~ TLW ~ News for Discussion ~ Group One ~

~ The following procedures are recommended for studying the topics in this curriculum ~

 

1) Before class, read through the text and questions in order to prepare for your discussion.

2) When study begins, as a class, in groups, or in pairs, read the text and discuss the content and vocabulary. 

3) After that, in a similar fashion, choose the questions you¡¯d like to answer or create your own questions.

4) Take some time to prepare meaningful responses to the questions (with the teacher or in pairs/groups).

5) Take part in the class discussion with your peers, and follow your teacher¡¯s prompts and suggestions.

 

Click to print questions: .docx /.doc

~ News Discussion ~ 101 ~ Social Networking and the Internet ~

 

Your Facebook Friends Are Really Not That Into You ~ Adapted from TechNewsWorld.com

 

Most of your friends on Facebook may not care much about you at all, suggests an Oxford University study published last week. Friendships involving interactions over social networks are not that different from traditional real-world friendships, found Robin Dunbar, the professor of evolutionary psychology at Oxford who conducted the research.

 

"The conclusion is that despite the pressure to befriend all and sundry with some tenuous link to you via someone else on social media, the fact is that most people just sign up to the friends they have in the offline world...," he told TechNewsWorld. "In other words, people are more savvy than social media!"

 

Known as the "Dunbar Number," the maximum number of friends that the human brain can handle is about 150. Those in your circle beyond your top 150, whether online or offline, are likely just acquaintances...

 

In any case, teenagers have been moving away from Facebook toward more intimate networks like Snapchat, WeChat, Vine, Flickr and Instagram, Dunbar pointed out, reserving Facebook largely for making social arrangements¡¦

 

"Social networks encourage people to interact in ways they may not necessarily choose to offline," said Kevin Krewell, principal analyst at Tirias Research. "Facebook encourages you to accept friend requests and there's social pressure against rejecting friend requests."

 

"The fact that people do not seem to use social media to increase the size of their social circles suggests that social media may function mainly to prevent friendships from decaying over time in the absence of opportunities for face to face contact," Dunbar wrote in the report on his research.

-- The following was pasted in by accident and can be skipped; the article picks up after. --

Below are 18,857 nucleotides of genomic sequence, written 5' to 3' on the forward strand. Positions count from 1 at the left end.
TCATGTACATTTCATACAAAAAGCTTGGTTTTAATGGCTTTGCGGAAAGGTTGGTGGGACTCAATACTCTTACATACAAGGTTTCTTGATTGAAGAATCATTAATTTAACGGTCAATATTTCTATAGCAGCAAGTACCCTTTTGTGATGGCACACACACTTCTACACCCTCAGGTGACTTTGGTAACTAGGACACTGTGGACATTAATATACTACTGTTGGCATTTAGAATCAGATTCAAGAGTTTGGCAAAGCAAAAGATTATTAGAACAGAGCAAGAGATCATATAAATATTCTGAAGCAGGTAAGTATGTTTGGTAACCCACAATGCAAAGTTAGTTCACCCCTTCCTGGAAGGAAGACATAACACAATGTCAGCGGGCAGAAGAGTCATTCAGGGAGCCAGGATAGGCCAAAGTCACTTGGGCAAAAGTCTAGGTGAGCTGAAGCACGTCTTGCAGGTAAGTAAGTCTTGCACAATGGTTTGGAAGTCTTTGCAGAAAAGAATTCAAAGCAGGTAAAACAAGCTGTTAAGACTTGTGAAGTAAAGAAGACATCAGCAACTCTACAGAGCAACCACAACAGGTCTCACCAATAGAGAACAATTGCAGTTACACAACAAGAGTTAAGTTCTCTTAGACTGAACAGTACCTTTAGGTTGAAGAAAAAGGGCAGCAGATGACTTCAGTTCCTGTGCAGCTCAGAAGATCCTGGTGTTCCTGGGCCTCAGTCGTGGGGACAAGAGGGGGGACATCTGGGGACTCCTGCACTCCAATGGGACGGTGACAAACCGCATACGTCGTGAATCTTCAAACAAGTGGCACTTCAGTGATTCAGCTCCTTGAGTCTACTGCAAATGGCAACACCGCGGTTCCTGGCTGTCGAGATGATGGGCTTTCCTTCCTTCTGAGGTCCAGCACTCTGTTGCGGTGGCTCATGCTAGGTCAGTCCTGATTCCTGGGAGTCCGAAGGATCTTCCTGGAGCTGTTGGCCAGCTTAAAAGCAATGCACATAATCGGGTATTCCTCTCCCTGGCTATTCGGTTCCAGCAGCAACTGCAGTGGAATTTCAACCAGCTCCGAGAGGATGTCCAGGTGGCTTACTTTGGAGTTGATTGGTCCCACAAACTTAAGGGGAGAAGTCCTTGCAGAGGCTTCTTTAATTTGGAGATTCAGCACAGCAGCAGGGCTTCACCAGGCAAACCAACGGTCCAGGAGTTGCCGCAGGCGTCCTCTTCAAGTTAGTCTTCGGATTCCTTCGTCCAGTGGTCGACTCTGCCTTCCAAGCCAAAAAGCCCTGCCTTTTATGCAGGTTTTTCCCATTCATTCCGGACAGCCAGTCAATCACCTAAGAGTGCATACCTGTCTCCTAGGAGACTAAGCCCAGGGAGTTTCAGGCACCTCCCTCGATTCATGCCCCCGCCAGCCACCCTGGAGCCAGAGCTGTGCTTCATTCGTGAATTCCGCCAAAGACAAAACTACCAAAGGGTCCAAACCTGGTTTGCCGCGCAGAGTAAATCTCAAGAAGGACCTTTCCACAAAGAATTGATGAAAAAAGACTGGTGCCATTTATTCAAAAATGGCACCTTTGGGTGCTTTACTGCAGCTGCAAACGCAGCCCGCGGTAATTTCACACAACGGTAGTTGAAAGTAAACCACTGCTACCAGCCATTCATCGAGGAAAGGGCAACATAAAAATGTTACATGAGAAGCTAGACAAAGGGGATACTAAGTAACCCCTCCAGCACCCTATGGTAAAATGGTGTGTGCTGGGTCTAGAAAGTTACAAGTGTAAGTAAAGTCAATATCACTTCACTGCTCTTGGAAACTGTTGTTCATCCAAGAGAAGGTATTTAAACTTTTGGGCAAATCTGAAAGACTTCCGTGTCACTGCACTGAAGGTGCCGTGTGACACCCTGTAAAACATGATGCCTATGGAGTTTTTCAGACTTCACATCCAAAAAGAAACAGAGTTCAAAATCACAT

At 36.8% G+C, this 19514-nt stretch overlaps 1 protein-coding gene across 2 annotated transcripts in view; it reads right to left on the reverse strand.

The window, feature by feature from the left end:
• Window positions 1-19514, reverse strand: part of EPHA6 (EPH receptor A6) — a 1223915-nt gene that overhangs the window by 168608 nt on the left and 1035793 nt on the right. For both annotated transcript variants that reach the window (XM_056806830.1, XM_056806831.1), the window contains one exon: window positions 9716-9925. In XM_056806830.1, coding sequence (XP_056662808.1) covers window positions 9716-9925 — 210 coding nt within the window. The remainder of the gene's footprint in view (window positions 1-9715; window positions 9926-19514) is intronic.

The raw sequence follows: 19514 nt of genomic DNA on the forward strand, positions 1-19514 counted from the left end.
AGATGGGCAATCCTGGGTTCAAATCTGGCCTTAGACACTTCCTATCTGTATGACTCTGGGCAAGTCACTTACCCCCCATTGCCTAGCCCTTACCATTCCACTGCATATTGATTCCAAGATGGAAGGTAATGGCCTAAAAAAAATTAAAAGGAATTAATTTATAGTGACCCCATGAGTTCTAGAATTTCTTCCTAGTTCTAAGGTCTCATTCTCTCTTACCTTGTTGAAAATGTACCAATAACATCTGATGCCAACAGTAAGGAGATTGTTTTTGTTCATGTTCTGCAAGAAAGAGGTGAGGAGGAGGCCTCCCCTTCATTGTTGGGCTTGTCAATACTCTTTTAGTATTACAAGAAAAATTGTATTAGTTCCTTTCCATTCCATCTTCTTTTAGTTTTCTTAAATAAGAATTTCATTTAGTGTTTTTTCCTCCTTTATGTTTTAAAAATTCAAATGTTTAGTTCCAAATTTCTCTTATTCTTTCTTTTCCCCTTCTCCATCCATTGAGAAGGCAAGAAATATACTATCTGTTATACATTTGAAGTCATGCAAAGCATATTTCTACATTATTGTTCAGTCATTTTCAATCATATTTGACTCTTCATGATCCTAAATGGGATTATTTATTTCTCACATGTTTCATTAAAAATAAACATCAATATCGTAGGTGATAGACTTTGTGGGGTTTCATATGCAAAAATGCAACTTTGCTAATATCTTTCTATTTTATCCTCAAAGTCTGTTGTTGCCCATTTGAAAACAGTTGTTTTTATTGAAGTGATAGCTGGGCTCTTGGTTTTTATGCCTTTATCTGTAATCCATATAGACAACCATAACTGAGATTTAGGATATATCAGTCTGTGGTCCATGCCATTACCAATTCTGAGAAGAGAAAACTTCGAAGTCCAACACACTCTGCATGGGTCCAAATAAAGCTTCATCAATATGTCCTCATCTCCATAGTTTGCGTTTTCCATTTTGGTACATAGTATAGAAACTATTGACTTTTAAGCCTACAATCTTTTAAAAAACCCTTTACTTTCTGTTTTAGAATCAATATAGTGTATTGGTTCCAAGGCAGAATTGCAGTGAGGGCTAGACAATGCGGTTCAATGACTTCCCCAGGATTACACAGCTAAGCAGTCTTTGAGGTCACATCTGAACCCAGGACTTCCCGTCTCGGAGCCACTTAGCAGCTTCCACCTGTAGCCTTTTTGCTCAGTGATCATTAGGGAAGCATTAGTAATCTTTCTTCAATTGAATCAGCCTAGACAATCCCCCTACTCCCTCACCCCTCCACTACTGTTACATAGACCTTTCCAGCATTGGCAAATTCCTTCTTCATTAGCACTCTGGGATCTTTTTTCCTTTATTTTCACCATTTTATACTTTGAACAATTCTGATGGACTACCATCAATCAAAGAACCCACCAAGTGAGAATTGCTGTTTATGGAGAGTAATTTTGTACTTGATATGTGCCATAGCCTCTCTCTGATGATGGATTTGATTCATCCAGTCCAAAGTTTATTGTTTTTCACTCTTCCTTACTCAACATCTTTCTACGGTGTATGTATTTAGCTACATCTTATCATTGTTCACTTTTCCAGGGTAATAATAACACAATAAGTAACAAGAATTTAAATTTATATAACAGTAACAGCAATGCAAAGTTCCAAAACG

Group A

1) Do you use social networking sites (SNS)? If yes, why? If not, why not?

2) What social networking sites do you use? Why? Which sites wouldn't you use? Explain.

3) What kind of information are you comfortable sharing with your friends?

4) Have you ever shared information with the public that you later regretted? Tell the tale.

5) Is it possible to make true friends online (that is, without meeting face-to-face)?

 

Group B

1) Is it expensive to access the Internet by mobile phone in your country? Describe.

2) In your country, do men and women use the internet for the same purposes? Explain.

3) When do you use the internet for fun? How about for education? Other? Explain.

4) What problems can social media solve? What problems can it create? Discuss.

5) Was life better or worse for you before the internet? Tell the tale.

 

Group C

1) When did you first use the internet? Social media? Online shopping? Other? Tell the tale.

2) How does the internet influence music and the arts? What values are expressed? Explain.

3) Can generation gaps be closed through social media? Family misunderstandings? How?

4) Do you think governments have the right to censor the Internet? Talk about it.

5) What could make people uncomfortable about social media and the internet? Discuss.

 

 

 

 

                                                                     

drop someone a line ~ If you drop someone a line, you write a letter to them.
I always drop her a line to wish her a Merry Christmas.

 

hear through the grapevine ~ If you hear of something through the grapevine, you learn about it informally, for example through friends or colleagues. 
"How did you hear that?" "Oh, through the grapevine as usual!"

hot off the press ~ Something hot off the press has just been published and contains the most recent information on the subject.
I just got it hot off the press; another bank has gone bankrupt.

 

touch base ~ If you touch base with someone, you make contact or renew communication with them.
I'll try to touch base with you next week in London.

out of touch ~ If you are out of touch, you no longer communicate with someone, or you are unaware of recent developments.
I've been out of touch with Jenny since we left college.

 

spread like wildfire ~ If news, rumors or gossip spreads like wildfire, it becomes widely known very fast.
As soon as the nomination was announced, the news spread like wildfire.

Warm~up: Related idioms from Learn English Today:

Recommended Books

Recommended Books

Recommended Books

                                                     © COPYRIGHT The Language Works and its licensors 2006 ~ 2017. All rights reserved.